Amaranthus palmeri EPSPS copy number and glyphosate resistance variation
B., Sarah (2021), Amaranthus palmeri EPSPS copy number and glyphosate resistance variation, Dryad, Dataset, https://doi.org/10.5061/dryad.pzgmsbcmw
Gene copy number variation (CNV) has been increasingly associated with organismal responses to environmental stress, but we know little about the quantitative relation between CNV and phenotypic variation. In this study we quantify the relation between variation in EPSPS (5-enolpyruvylshikimate-3-phosphate synthase) copy number using digital drop PCR and variation in phenotypic glyphosate resistance in 22 populations of Amaranthus palmeri (Palmer Amaranth), a range-expanding agricultural weed. Overall, we detected a significant positive relation between population mean copy number and resistance. The majority of populations exhibited high glyphosate resistance yet maintained low-resistance individuals, resulting in bimodality in many populations. We also investigated threshold models for the relation between copy number and resistance, and found evidence for a threshold of ~15 EPSPS copies: there was a steep increase in resistance below the threshold, followed by a much shallower increase. Across 924 individuals, as copy number increases the range of variation in resistance decreases, yielding an increasing frequency of high phenotypic resistance individuals. Among populations we detected a decline in variation (s.d.) as mean phenotypic resistance increased from moderate to high, consistent with the prediction that as phenotypic resistance increases in populations, stabilizing selection decreases variation in the trait. Our study demonstrates that populations of A. palmeri can harbour wide variation in EPSPS copy number and phenotypic glyphosate resistance, reflecting the history of, and template for future, resistance evolution.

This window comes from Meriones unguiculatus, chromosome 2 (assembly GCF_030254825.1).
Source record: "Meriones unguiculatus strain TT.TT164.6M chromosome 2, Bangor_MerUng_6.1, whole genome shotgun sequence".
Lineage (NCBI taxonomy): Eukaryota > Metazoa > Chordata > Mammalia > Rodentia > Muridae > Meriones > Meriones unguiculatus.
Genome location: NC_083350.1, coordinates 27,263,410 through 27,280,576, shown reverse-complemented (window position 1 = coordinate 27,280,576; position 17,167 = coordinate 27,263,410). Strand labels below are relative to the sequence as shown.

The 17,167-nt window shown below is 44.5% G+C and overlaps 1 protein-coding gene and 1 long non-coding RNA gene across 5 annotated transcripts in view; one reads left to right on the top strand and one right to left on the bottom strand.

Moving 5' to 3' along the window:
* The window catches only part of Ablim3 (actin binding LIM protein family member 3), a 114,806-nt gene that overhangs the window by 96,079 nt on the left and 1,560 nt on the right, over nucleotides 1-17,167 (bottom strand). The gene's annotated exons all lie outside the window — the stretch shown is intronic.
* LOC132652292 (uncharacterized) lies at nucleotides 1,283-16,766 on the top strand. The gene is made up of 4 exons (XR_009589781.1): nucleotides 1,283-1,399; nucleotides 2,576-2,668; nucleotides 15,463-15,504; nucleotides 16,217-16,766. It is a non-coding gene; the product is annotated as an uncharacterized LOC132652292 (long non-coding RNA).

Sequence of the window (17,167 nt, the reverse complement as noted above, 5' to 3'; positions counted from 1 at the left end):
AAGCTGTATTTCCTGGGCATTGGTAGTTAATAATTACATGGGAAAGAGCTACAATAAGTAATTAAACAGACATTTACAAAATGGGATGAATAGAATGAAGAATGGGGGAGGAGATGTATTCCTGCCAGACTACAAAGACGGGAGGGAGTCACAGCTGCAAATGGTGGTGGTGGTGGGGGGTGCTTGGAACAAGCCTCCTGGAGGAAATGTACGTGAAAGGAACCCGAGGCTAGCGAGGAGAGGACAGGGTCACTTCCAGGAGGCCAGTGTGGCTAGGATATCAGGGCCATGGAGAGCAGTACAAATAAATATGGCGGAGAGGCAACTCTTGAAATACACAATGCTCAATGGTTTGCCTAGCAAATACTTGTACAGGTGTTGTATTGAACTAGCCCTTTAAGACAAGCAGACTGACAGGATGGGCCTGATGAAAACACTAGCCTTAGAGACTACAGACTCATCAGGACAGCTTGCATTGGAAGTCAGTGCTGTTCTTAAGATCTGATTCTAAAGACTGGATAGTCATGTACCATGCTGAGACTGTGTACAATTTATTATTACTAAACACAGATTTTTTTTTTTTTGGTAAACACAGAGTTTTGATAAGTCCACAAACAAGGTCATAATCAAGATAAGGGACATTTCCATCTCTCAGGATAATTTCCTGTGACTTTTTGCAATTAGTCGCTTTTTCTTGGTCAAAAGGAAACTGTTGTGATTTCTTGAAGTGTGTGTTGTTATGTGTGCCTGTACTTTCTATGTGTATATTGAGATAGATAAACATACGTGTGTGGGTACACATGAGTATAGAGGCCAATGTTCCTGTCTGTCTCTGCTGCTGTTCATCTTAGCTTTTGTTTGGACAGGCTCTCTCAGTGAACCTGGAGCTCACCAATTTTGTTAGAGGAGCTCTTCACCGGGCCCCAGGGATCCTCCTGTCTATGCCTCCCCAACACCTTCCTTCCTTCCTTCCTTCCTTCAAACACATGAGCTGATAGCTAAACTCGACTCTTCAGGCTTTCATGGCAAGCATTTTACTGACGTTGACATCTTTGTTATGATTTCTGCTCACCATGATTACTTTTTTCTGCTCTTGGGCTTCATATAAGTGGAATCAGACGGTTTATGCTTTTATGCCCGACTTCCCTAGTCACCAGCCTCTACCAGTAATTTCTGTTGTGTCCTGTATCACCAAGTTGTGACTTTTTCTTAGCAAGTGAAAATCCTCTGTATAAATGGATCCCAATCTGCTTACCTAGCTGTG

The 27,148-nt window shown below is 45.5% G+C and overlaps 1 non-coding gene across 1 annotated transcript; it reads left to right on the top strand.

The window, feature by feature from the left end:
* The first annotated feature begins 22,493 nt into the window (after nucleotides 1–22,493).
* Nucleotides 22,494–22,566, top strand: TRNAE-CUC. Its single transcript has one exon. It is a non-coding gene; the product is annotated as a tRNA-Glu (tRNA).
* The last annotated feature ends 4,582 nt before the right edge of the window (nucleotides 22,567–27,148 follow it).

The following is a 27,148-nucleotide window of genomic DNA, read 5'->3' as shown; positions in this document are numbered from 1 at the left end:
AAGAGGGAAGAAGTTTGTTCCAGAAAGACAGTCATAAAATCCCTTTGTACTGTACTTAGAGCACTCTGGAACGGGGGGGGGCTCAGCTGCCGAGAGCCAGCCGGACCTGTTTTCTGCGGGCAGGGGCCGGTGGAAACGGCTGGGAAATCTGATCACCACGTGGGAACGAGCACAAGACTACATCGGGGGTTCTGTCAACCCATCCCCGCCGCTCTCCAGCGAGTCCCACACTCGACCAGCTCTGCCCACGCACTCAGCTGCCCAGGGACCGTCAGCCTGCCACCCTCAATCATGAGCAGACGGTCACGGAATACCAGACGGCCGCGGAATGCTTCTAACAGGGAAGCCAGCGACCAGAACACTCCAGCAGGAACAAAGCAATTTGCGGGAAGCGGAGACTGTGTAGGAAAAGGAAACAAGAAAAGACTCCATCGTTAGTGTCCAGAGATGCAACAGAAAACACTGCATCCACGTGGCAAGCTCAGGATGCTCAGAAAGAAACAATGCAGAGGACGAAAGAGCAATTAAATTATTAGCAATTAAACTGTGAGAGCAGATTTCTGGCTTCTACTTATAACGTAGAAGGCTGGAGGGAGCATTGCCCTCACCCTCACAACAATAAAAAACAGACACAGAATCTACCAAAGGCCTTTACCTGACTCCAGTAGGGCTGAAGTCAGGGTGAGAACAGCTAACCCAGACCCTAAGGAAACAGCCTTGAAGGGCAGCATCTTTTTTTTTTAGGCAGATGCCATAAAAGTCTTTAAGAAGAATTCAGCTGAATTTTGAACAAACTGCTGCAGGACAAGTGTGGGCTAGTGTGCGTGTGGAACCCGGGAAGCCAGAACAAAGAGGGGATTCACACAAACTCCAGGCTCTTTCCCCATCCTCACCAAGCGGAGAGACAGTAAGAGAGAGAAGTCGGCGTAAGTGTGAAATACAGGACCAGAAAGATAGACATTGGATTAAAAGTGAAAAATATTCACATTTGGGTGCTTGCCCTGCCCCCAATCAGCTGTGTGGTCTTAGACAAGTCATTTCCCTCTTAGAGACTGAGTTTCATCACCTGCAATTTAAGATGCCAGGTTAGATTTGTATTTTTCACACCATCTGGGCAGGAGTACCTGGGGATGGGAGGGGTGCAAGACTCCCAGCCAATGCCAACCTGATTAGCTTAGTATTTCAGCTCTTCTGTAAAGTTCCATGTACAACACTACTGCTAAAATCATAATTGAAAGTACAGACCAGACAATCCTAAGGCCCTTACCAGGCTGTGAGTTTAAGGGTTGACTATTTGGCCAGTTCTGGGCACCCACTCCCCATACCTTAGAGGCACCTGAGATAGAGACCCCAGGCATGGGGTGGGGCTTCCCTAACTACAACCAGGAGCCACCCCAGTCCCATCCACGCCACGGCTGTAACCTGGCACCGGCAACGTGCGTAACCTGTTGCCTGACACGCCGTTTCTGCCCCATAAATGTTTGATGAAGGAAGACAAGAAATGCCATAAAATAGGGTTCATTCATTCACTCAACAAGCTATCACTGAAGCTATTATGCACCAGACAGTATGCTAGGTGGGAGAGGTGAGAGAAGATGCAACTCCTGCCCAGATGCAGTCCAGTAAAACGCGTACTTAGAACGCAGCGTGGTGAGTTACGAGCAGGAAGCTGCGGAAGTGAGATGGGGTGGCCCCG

Phenotypic glyphosate resistance data was collected under experimental conditions at the University of Guelph.
Copy number variation (CNV) of the target gene EPSPS and reference gene ALS were collected using digital drop PCR (BioRad QX200 platform).
Please see attached ReadMe file for details on the data files and how they correspond to component of the paper "Defense by duplication: The relation between phenotypic glyphosate resistance and EPSPS gene copy number variation in Amaranthus palmeri".
Natural Sciences and Engineering Research Council of Canada